A STORY WITH A SCENT
By, Elizabeth Shilpa Abraham (MACE 2012 passout)
Thirty five year old Hemalatha has been sitting in a comparatively lone corner of Indira Nagar selling flowers for over five years. While the lines on her forehead and the circles around her eyes recite a story of hardship and toil, silver hairs on her scalp have already begun waging a territorial war with the black ones. Sitting on the footpath behind a small rickety table made of wooden planks, on which small heaps of mullai, malli, roja, samanthi and kanakambaram are neatly arranged, she ties those flowers together into beautiful wreaths for the local women to adorn their hair.
Customers appear now and then. A few try to bargain and she smiles and nods in denial. Sometimes a passerby stops to ask for directions, another time a familiar lady comes for a chat. She acknowledges everyone and responds to all, while her fingers continue to work like an oiled machine picking up and tying flowers together into long wreaths called ‘malais.’
“Beauty is the most important parameter of a flower. While buying, you have to choose them as carefully as you select a dress from a textile shop,” she says. Every day, after sending her kids to school and finishing the chores, at around 11 o clock she takes the local train and travels from her house at Perungudi to Parrys, where she gets the flowers for wholesale price. After buying them in small amounts to avoid wastage, she comes to her usual trading location at Indira Nagar at around 3 o clock in the afternoon. Till her husband Premanand, who drives an auto-rickshaw, comes to pick her up at around 7 pm, she works and sells the flowers for a profit of Rs 5 per muzham.
“The malais are measured in units of muzham which is as long as a forearm” she demonstrates using her hand and a completed wreath. “In a day I make around 50 muzhams,” she calculates. Although the job appears easy, it is not very much so for Hemalatha. Five years ago she tripped over a boulder fracturing a leg and undergoing a surgery subsequently. No more able to continue with her previous job as a housemaid, for a while she tried preparing and sending tiffins to men working nearby. Getting the kids ready for school every day during the same time made it unmanageable for her eventually and finally she settled with her flowers. But travelling every day with an ailing leg takes a toll on her. “After sitting and working like this for long hours every day, now my neck, shoulder and waist hurts too,” she says writhing occasionally.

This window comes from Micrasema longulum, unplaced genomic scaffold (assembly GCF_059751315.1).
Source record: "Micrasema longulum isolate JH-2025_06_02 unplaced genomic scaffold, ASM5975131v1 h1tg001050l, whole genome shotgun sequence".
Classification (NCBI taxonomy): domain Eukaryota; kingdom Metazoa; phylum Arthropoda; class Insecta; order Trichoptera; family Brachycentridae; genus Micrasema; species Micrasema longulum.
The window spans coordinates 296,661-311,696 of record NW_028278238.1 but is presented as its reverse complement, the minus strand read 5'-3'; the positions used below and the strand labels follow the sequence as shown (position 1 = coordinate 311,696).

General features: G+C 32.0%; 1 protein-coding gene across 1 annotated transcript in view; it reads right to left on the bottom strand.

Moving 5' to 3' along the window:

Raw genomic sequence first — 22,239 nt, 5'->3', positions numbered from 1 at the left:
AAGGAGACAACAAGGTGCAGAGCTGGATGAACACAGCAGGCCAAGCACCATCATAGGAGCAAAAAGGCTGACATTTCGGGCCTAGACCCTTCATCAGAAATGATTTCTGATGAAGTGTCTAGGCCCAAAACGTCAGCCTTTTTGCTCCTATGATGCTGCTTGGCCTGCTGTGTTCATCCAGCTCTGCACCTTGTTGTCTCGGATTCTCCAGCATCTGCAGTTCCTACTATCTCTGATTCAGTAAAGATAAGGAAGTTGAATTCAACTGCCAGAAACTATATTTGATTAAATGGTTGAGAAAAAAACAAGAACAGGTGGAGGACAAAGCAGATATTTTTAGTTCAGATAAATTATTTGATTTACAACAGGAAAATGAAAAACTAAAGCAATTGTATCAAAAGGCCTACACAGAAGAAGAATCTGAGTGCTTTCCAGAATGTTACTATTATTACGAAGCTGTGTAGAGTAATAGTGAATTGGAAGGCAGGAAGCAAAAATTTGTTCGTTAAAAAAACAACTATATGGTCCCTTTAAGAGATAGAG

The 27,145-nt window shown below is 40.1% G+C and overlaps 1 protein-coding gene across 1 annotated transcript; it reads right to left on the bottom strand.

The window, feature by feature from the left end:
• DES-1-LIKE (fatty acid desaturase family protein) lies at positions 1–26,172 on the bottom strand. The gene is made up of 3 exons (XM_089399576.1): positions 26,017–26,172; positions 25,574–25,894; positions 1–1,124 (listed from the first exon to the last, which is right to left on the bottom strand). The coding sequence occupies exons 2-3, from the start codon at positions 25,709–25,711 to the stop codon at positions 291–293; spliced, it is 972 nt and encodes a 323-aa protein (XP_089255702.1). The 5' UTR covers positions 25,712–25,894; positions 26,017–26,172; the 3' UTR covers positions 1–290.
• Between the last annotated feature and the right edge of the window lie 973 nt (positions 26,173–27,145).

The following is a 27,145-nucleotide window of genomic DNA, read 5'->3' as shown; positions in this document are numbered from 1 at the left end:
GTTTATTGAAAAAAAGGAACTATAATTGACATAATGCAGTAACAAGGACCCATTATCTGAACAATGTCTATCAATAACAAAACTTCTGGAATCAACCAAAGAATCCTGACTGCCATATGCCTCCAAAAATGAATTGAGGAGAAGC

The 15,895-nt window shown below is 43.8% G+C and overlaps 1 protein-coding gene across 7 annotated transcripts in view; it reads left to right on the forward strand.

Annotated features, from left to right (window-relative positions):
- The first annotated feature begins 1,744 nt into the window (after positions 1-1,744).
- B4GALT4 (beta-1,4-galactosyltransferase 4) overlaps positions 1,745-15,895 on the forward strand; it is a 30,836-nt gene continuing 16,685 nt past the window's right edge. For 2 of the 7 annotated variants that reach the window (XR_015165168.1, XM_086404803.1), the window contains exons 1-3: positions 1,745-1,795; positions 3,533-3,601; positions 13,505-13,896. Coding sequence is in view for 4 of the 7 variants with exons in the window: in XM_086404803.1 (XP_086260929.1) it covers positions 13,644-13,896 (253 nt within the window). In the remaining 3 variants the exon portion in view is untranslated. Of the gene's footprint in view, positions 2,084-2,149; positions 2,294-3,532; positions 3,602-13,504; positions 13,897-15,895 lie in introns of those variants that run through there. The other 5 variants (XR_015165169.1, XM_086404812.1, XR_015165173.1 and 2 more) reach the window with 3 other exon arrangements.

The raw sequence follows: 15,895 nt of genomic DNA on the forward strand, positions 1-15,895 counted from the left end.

Born and brought up in a migrant Kannadiga family at Salem, she came to Chennai with her husband 17 years ago with new hopes and also expecting her first baby. But the city was not very hospitable towards them. “We got disillusioned very soon,” she remembers. Sealing them as ‘outsiders,’ owners hesitated to rent out or sell their houses to them. Goons bullied them for money and nobody took their side. Native drivers even today don’t allow her husband to park his auto rickshaw in any of the auto bays.
Recently a house owner at Indira Nagar complained to the police that Hemalatha’s business near his house was a ‘disgrace!’ “The police have demanded me to move at least a 100 times by now! They trouble me in lot many ways. But if we start running, we will continue it for our entire life. So pointing out that this is a public road and not anyone’s private property, I continue to fight back,” she fumes.
In between the talks, a partially blind man, lanky and shabby, approaches begging. She pauses for a while and pulls out a little cotton pouch from beneath the table. While the man waits patiently with his head bowed, she opens it and hands him over a few coins from her day’s collection. While he walks away after joining his shivering hands as a gesture of gratitude, she sighs, “the city is not kind to people like him and me!”
Wading ahead through the adversities thrown at her, Hemalatha, a Class 5 drop-out, manages to educate her children, realizing its value. “I don’t want my children to suffer and I will ensure that they graduate and get a good job, no matter whatever it takes,” her voice echoes valor.
She agrees that her job is vulnerable to losses. Certain days fetch her profit up to Rs 150, while some others end up dull. Festival seasons, especially Vinayaka Chathurthi celebrated with much pomp and vigor, bring her good profits, but only after backbreaking work that stretches through day and night. “But now I’m more satisfied than ever before,” she shimmers. “I don’t have to take orders from anyone. I do my own business and accept whatever comes to me, be it profit or loss,” her eyes gleam with a sense of independence and she thanks God for strengthening her every time to keep going.
It strikes seven in the evening and the temple bells start ringing in rhythm and harmony. “I need to offer this at the Ganpathi Kovil,” she mumbles and inspects the remaining flowers. Finally selecting a bunch of yellow samanthis from among the little heaps, she gets up, aligns her sari folds that had fallen away and walks hurriedly towards the shrine a few yards away.
A story with a scent